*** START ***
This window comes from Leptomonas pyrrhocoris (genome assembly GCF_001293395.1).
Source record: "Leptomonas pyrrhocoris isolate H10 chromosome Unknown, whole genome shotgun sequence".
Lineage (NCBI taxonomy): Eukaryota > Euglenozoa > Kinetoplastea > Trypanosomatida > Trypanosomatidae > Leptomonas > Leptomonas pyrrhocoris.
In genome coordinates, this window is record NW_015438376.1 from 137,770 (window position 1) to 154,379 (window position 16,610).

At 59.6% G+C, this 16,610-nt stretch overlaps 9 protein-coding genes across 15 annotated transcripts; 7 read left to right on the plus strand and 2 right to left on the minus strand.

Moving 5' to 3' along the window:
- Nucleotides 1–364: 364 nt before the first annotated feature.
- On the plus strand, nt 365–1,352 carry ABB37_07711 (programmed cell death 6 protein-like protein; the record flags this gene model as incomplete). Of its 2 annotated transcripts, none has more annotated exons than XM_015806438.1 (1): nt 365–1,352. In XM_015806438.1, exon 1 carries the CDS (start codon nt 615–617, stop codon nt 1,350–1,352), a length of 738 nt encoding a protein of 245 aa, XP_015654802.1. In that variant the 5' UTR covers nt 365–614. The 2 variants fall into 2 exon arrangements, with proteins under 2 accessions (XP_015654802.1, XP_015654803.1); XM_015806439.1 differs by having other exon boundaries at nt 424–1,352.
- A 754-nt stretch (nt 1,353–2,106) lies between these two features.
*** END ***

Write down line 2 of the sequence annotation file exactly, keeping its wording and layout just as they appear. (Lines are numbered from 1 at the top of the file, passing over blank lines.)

Source record: "Leptomonas pyrrhocoris isolate H10 chromosome Unknown, whole genome shotgun sequence".